I have been a bird and nature-lover all my life, but it wasn’t until my children grew up that I became serious about bird identification and documentation. Fortunately, I discovered eBird around this time! In fact, if it wasn’t for eBird it would have taken much longer to learn. For example, when submitting checklists, a list of likely species appears which is a useful tool to ensure I was not submitting out of range birds. I also appreciate that “rarities” require proof, as in descriptions or photos. eBird has helped me provide accurate data and I’m very pleased that it keeps track of all the birds I’ve seen! The species maps are also a fantastic feature that I utilize regularly. I also greatly appreciate all the knowledge that was so generously shared by Manitoba’s eBird reviewers over the years!
I am passionate about establishing bird-friendly habitat on our acreage, and often, the things that benefit birds also benefit other species. My son and I have been busy planting native plants and trees as well as setting up many nest boxes for swallows, kestrels, wrens, chickadees, etc. We have had much success in attracting birds and providing them with a safe place to nest. Additional conservation efforts include the Manitoba Nocturnal Owl Survey, Canadian Nightjar Survey, Project Feederwatch, and the Christmas Bird Count
Other than night birds and raptors, I especially love the sneaky birds like the Brown Creeper, Red-breasted Nuthatch, Gray Catbird, and the Black-billed Cuckoo, but I can’t deny that the song of the Western Meadowlark warms my heart on sunny summer days. I now have little grandchildren (hopefully future eBirders) and I look forward to teaching them about birds, nature, and the importance of conservation.
I am a birder. I wasn’t before, but I am now!
Having grown up in the wonderful Pine-Oak forest of Cerro Alux, Guatemala I was always surrounded by nature. Years later at Lake Atitlan, I saw a Great Horned Owl perched openly in a tree over the lake and was amazed by its great size and plumage. I had never seen such an impressive bird and that was the beginning of my joy in wild birds.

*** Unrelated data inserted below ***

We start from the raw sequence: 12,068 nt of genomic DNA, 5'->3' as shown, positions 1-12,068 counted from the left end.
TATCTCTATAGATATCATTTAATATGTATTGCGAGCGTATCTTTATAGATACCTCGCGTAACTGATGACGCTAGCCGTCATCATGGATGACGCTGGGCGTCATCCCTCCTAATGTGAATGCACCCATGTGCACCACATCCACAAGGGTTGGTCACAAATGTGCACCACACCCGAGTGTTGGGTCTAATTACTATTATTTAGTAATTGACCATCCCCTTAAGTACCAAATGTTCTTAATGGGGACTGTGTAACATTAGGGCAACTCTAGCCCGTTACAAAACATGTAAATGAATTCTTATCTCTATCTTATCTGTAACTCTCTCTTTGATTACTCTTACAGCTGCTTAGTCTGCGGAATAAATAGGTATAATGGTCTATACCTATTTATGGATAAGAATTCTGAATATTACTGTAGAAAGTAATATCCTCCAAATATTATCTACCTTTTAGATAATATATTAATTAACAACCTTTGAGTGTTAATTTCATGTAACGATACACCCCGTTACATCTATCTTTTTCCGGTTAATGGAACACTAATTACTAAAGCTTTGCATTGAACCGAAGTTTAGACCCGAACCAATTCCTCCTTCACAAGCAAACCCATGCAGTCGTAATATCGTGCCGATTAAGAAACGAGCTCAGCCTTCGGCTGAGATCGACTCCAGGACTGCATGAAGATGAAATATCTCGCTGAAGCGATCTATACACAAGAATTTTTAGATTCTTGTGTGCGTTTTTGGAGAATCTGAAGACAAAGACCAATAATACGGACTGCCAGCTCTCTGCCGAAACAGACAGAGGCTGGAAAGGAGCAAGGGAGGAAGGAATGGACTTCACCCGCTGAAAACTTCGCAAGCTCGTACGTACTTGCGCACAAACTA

Since then, I started to observe the immense wealth of birds at my fingertips… Toucans, hummingbirds, owls, tanagers, trogons, motmots and the wonderful migratory birds we share on the American continent, and the importance of conserving their habitats. Equipped with camera, trusty binoculars and the invaluable eBird resources, my horizons expanded from coast to coast, highlands to lowlands, deserts to rainforests.
2022 I ventured into my first Big Year focused on the department of Guatemala. Thanks to eBird I discovered new hotspots, habitats and even other birders to share our experiences, and have now developed new friendships and companions to explore more remote areas (Guatemala is a birder’s paradise! Happy to help if you ever visit!).
The eBird species map is a fantastic tool I use every day to search for target species. eBird Alerts are another wonderful tool to keep me on my toes, informing me of new species in my neck of the woods.
The years of birding, effort and contributions that have gone into making eBird, including those of Cornell Lab members, today’s eBirders and generous eBird sponsors, are deeply appreciated. Thank you! I am delighted to be one of the winners of the Zeiss binoculars and look forward to enjoying them for years to come. Thank you Zeiss for your sponsorship of the eBird challenges.